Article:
17. Saturday is 2,352nd anniversary of the only notable battle ever fought on the 2nd of August, as Alexander the Great defeated an alliance of some of the Greek City states in the Battle of Chaeronea
  18. Saturday is the 2,230th anniversary of a vastly overrated general getting lucky against a couple of inept Romans, at the Battle of Cannae, his rubbishness was eventually exposed at Zama
[syndicated profile] markpack2_feed

Posted by Mark Pack

Car dashboard. Photo courtesy of http://www.freeimages.com/photo/1445913 - some rights reserved

After a slow start, Britain is starting to catch up on putting the right measures in place to capture the coming driverless car revolution:

The UK government has announced that driverless cars will be allowed on public roads from January next year.

It also invited cities to compete to host one of three trials of the tech, which would start at the same time.

In addition, ministers ordered a review of the UK’s road regulations to provide appropriate guidelines.

As I’ve said before:

Think just how quickly driverless cars have developed in the last five years alone – and then think how long it takes to get planning permission, let alone build or fit out, a big public transport project. Public transport plans now should already be factoring in the high likelihood of a near future in which cars no longer need humans to drive them.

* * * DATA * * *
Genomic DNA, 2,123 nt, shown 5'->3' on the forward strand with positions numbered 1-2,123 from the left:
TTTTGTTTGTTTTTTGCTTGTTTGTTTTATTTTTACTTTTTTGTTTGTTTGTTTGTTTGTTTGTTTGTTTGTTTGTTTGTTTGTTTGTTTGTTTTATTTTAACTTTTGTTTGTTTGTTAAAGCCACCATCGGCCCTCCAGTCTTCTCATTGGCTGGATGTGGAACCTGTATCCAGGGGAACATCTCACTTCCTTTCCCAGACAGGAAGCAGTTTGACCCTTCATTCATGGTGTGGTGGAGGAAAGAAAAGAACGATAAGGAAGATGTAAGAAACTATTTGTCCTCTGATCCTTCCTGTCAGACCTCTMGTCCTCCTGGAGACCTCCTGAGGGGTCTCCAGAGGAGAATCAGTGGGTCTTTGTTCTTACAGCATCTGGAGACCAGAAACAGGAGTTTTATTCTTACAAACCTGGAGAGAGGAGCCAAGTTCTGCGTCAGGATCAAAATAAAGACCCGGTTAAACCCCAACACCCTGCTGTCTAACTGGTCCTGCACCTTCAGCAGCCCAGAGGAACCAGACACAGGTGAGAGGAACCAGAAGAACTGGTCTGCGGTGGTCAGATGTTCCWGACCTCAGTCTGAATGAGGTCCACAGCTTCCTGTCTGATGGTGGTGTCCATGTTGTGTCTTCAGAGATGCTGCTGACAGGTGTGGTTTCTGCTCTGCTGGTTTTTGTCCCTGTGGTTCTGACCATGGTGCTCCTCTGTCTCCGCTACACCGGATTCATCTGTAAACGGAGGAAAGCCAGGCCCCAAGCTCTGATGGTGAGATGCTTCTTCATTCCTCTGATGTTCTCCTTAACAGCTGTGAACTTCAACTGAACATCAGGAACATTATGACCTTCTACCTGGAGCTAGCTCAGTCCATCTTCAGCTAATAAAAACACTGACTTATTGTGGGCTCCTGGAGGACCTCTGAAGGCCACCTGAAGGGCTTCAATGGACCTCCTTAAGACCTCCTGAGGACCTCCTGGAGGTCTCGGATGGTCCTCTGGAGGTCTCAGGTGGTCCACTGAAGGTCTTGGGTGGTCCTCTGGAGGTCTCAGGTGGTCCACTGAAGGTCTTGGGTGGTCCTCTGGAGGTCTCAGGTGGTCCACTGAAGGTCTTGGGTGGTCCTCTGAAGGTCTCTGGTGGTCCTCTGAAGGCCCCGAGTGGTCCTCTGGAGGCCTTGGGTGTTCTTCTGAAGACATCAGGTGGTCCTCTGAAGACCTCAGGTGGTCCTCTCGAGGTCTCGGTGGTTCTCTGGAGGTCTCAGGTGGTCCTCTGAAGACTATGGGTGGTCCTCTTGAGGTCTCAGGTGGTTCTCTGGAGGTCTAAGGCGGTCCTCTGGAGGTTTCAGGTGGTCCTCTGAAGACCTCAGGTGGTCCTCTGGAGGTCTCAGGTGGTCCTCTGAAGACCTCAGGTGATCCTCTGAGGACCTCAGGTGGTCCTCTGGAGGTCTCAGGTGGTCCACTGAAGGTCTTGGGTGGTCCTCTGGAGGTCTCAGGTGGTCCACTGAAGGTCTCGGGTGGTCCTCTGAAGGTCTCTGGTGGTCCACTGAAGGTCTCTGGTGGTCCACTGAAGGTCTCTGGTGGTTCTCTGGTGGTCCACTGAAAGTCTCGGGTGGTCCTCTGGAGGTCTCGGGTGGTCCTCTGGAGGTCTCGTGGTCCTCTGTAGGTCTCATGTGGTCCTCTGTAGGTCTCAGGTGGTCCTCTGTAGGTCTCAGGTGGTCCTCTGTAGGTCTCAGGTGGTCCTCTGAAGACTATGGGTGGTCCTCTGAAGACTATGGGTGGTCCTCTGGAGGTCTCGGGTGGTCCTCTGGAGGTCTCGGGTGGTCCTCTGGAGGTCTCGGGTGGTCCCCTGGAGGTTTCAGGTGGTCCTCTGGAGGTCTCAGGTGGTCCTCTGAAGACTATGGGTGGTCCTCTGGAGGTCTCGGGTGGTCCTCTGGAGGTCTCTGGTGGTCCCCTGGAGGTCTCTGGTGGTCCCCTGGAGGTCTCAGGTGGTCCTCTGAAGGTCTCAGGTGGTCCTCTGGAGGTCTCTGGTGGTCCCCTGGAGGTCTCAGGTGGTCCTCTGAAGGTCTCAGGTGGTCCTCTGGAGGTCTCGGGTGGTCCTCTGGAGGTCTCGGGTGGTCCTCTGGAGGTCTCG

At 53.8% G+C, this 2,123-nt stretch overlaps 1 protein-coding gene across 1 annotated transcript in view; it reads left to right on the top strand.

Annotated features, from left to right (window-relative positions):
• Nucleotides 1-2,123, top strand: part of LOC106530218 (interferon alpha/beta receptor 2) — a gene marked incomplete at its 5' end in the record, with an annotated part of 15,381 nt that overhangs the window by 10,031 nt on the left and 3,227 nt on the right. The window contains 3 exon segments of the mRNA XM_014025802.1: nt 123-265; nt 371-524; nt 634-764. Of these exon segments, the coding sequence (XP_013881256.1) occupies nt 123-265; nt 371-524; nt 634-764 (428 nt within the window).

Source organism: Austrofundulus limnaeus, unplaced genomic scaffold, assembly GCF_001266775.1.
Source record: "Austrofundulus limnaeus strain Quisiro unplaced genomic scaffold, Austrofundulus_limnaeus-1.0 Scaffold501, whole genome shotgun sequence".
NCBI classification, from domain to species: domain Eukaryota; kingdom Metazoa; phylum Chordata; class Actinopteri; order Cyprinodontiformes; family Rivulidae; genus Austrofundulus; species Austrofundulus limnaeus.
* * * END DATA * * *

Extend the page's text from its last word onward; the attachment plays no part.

Some of the benefits like to accrue from this are brilliant – but do not require policy changes. A further improvement in road safety is likely for, as we have seen in other areas where automated machinery replaces humans in repetitive tasks, computers are more reliable, less sleepy and never drunk. Brilliant news for humanity (road deaths killed more people than genocides during the twentieth century after all), a useful saving for the NHS but not something which much knock-on policy impacts.

Other changes are likely to be more troubling. Think what a significant part of the local economy of some ethnic minority communities in some areas is provided by the minicab trade, for example. As mechanisation (driverless cars) drives out low-skilled workers (minicab drivers) there is no guarantee that the economic transition for those most affected will be smooth or quickly. The long-run benefits to us all may be immense, but as previous such mechanisations have shown, the short-run pain for some can be great.